Where women wait to seal your fate!
One of the great treats of the studio system is not only the breadth in terms of sheer volume of product but also the depth of talent which even today reveals little lost treasures. Such is the case for 1942’s Crossroads. Although at the time a purely formulaic MGM drama – or perhaps even a light thriller, today it must surely play better than when released.
Although featuring William Powell as a rising French diplomat (David Talbot) and Hedy Lamarr as his doting wife (Lucienne Talbot), for my money the film is stolen by Basil Rathbone in his role as Henri Sarrou. Clair Trevor joins as Sarrou’s accomplice Michelle Allaine. Accomplice? What’s the deal De Welles?
Well, Mr. Talbot was in a fairly severe train accident some time prior to the film, the most significant impact of which is that he has no memory of any events prior to the accident. Sarrou and Allaine are unreformed thieves who, after a big take, lost their third gang member, one Jean Pelletier, in the same train accident which caused Talbot’s amnesia.
Sadly, from the perspective of Sarrou and Allaine, Pelletier died still owing them their share of the take, roughly 1M francs. Over time Sarrou and Allaine reengage with Talbot, placing doubt in his mind that he in fact, may be Pelletier. In turn they begin blackmailing him for the missing 1M francs.
Through a curious set of circumstances and a photograph in a locket Talbot slowly begins to believe that he is, in fact, the robber (and murderer, in fact) Pelletier. After first opting to leave the country, Talbot/Pelletier decides instead to give the $1M franc (courtesy of the French government) in order to stay with his wife. As usual, we have a few other twists which I won’t share.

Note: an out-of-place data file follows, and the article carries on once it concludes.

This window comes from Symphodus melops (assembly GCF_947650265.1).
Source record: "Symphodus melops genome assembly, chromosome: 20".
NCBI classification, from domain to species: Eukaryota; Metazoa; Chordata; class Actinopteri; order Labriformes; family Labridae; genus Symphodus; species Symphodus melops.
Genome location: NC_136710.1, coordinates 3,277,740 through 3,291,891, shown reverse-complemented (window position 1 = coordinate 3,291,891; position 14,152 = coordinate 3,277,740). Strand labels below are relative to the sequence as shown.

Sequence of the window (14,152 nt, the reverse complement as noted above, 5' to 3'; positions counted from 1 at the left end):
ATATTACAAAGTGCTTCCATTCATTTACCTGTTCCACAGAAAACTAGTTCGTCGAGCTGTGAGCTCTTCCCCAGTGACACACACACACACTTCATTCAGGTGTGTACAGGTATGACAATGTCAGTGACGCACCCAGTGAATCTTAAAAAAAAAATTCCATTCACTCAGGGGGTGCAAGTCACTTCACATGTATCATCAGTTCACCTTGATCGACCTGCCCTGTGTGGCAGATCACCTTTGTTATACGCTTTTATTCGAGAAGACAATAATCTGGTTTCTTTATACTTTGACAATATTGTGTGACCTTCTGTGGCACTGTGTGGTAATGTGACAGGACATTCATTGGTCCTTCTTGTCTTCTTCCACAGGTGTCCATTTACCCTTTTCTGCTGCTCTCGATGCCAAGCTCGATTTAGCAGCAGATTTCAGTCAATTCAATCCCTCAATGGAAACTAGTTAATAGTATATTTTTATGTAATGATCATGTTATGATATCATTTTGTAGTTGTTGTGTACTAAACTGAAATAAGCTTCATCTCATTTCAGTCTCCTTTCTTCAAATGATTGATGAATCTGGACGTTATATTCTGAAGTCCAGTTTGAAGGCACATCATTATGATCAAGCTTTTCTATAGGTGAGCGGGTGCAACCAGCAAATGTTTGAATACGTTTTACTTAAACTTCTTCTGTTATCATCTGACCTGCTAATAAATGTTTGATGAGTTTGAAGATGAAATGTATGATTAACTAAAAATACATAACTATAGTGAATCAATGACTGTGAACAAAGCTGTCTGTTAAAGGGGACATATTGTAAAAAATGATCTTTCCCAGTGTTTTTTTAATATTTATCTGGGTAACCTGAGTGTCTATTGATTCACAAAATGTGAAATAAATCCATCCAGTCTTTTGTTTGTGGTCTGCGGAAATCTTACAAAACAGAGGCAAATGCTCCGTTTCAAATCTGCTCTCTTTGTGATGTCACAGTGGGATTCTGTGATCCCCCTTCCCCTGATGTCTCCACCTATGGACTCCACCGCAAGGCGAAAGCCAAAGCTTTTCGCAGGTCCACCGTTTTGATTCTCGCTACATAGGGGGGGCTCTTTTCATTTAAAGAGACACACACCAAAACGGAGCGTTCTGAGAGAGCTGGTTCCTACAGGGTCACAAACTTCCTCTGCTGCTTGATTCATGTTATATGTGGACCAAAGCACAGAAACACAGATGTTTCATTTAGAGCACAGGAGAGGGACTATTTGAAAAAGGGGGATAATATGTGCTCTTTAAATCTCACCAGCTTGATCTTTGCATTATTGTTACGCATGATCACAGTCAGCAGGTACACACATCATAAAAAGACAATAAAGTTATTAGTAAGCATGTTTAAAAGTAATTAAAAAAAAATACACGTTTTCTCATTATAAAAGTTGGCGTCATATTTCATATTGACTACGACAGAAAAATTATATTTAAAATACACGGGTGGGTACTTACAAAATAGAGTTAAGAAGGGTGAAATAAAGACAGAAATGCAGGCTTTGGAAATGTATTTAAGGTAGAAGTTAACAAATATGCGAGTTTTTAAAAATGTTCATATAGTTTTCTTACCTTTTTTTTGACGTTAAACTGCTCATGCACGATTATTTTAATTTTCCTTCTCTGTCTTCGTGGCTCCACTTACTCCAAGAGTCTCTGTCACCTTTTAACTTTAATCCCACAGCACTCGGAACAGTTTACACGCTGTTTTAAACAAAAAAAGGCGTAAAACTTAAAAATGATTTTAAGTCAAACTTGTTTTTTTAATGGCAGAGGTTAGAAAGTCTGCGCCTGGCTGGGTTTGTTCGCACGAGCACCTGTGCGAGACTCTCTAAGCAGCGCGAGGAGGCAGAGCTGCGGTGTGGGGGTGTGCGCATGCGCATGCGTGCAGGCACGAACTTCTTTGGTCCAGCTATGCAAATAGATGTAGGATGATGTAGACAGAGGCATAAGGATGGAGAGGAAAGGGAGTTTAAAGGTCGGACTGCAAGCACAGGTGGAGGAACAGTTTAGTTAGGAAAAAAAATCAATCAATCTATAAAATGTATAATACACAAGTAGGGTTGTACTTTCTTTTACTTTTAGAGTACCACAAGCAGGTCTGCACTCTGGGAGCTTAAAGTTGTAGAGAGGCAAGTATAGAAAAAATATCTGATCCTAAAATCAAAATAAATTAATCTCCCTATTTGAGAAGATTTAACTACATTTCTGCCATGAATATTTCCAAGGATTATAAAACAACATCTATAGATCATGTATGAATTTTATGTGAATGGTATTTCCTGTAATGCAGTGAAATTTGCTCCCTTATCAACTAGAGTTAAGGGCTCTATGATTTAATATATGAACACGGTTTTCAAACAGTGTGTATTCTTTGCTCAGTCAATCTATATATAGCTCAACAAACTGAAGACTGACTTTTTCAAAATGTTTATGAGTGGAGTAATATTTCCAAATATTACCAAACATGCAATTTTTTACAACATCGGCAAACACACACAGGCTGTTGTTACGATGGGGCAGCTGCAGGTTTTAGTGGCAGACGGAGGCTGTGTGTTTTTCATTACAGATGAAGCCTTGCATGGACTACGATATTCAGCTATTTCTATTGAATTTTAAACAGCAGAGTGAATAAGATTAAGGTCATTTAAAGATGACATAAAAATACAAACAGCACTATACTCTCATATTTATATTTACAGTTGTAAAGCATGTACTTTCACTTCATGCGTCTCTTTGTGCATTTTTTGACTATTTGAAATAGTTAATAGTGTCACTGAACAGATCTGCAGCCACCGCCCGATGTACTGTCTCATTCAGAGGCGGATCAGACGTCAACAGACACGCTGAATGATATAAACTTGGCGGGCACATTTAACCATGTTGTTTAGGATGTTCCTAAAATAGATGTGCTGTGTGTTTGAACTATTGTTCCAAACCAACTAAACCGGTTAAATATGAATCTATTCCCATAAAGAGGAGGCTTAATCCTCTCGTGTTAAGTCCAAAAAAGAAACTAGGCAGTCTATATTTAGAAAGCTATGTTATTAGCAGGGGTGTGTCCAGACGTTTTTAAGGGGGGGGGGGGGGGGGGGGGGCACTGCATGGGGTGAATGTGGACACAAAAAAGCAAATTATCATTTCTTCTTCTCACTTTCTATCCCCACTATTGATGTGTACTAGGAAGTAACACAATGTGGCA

Truly not a classically great film, but much better than you may first think. Powell is quite good and Lamarr is easy on the eyes and not bad as Talbot’s dutiful wife, even if she is a bit slow on the uptake. Basil Rathbone is wonderfully deceitful and it is nice to see him as the evil ringleader as opposed to, at least for this time period, the all-knowing Sherlock Holmes.
And, although Hedy Lamarr has been historically been classified as a beauty with little personality that actually works to her advantage here, surprisingly so. For much of the film she is simply the trophy wife but she does come up for air via several unique plot points which do keep the story, such as it is, moving.
And as an aside Lamarr, who died in Orlando in 2000, was an inventor as well. Per her Wikipedia page “This early version [WW2 era] of frequency hopping used a piano roll to change between 88 frequencies and was intended to make radio-guided torpedoes harder for enemies to detect or jam. The idea was not implemented in the USA until 1962, when it was used by U.S. military ships during a blockade of Cuba after the patent had expired. Perhaps owing to this lag in development, the patent was little-known until 1997, when the Electronic Frontier Foundation gave Lamarr an award for this contribution. Lamarr’s and [co-inventor] Antheil’s frequency-hopping idea serves as a basis for modern spread-spectrum communication technology, such as COFDM used in Wi-Fi network connections and CDMA used in some cordless and wireless telephones.” Strange world indeed.
As a viewer you have to buy in to what at best is a ludicrous plot which is chock full of holes and implausibility. And there isn’t much time for any great development with a brief 84 minute run time. The cast and to a lesser extent director Jack Conway perform admirably and make this a tight and enjoyable experience. Although an unheralded product of the studio system it’s a much better film that you’d expect.
Also worthy of mention is the score by Bronislau Kaper, which is sweeping in surging in all the right spots, increasing the tension and anticipation throughout. Kaper is a composer most don’t follow closely, and most who do not much more than Mutiny on the Bounty, (the lagging Brando version) to their loss.
Crossroads on rare occasion does appear on TCM and is currently no available on Netflix either, BUT you can get from Warner Archives either directly or through amazon at the link provided.
Not a bad way to spend an afternoon.